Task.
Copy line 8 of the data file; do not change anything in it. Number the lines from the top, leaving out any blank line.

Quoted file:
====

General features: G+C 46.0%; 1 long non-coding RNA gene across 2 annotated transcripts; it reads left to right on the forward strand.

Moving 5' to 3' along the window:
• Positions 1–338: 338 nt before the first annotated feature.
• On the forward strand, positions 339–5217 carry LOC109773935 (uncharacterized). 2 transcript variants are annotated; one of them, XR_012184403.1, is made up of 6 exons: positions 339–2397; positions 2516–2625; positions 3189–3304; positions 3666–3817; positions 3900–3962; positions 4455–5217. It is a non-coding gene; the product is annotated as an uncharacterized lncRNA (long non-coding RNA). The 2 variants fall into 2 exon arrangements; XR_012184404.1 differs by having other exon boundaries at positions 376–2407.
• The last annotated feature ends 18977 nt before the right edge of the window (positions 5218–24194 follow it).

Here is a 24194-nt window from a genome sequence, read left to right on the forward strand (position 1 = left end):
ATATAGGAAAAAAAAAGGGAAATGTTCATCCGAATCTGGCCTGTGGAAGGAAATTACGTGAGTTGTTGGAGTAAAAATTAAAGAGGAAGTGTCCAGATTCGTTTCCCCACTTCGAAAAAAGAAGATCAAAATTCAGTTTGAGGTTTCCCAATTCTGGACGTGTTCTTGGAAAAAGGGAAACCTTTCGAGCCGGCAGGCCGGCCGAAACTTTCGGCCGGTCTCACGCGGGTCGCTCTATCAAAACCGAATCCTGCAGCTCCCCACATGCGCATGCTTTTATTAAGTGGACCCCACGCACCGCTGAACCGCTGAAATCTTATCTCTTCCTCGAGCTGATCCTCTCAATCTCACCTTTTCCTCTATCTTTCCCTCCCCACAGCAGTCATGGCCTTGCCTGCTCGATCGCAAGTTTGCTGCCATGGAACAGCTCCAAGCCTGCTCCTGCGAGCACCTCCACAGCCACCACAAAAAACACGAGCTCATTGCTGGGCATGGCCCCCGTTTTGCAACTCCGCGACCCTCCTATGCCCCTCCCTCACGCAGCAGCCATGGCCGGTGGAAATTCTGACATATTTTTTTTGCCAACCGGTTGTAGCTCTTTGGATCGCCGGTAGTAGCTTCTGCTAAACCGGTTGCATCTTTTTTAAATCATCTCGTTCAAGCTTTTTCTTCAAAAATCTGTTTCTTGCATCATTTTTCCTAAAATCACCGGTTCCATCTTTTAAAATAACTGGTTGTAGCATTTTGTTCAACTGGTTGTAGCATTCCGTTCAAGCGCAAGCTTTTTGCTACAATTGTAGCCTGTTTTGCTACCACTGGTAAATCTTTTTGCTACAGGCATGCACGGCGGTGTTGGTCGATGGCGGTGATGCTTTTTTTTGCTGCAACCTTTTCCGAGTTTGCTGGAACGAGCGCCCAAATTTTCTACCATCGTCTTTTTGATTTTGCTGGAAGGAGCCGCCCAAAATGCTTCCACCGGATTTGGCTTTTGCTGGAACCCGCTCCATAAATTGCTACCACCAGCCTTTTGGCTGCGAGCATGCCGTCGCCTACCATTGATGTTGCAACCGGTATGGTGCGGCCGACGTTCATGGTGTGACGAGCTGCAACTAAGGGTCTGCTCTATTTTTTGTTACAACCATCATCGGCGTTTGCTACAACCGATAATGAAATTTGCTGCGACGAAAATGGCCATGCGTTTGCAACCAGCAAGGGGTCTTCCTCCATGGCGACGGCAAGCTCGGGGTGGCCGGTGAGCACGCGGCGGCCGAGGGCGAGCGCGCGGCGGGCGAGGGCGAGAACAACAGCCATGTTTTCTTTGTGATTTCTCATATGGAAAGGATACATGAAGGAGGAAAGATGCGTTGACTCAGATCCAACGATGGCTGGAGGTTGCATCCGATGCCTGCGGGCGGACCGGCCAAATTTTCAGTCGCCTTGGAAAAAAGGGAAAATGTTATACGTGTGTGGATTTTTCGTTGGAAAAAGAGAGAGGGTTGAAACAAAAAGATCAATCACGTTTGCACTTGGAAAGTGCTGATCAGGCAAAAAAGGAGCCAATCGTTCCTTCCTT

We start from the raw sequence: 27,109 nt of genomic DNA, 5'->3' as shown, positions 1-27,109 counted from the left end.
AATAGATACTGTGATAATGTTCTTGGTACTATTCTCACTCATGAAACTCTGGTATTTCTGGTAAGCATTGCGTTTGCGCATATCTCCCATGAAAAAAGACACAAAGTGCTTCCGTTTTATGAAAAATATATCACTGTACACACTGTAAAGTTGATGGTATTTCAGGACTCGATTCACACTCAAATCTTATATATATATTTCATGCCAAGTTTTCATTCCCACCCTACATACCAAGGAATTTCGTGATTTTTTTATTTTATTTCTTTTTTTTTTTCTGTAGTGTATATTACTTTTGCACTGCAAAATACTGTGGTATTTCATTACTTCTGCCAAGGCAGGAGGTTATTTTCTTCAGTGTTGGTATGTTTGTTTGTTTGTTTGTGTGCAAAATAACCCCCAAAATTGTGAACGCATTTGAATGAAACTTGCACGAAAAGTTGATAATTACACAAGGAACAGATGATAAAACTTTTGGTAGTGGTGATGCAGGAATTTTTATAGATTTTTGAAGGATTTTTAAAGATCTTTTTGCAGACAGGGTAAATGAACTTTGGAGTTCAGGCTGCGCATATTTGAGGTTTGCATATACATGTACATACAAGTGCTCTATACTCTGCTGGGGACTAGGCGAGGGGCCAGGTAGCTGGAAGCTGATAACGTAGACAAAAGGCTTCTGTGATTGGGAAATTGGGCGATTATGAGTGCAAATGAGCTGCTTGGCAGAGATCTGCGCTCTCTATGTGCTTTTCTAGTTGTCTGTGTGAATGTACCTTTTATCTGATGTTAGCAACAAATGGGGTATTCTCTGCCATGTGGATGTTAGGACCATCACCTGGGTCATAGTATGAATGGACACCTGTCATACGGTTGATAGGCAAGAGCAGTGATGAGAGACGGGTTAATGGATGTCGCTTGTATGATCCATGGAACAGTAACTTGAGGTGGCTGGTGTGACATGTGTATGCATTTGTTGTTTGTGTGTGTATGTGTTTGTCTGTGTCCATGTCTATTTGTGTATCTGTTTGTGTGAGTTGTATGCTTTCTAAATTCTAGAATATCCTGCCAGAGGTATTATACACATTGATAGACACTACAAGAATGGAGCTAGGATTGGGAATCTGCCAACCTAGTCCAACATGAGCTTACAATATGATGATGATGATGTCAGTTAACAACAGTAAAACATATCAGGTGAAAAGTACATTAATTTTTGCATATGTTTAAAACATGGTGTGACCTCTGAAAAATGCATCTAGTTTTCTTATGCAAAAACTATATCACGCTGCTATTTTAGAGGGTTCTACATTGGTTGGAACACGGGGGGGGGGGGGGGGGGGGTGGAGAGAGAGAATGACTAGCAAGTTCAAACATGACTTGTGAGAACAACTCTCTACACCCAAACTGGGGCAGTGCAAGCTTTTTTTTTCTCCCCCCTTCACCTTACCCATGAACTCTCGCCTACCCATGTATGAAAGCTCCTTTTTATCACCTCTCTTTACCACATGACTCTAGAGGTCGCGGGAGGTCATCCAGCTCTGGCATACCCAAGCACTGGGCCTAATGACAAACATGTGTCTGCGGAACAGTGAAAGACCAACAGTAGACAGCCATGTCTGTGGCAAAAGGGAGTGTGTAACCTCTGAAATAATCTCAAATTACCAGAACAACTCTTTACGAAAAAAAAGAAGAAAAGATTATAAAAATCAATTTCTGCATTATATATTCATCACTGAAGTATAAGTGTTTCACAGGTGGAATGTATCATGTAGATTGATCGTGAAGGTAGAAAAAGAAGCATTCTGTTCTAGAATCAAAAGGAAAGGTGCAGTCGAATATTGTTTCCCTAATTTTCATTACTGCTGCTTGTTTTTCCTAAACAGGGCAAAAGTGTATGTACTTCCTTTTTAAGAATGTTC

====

We start from the raw sequence: 27,109 nt of genomic DNA, 5'->3' as shown, positions 1-27,109 counted from the left end.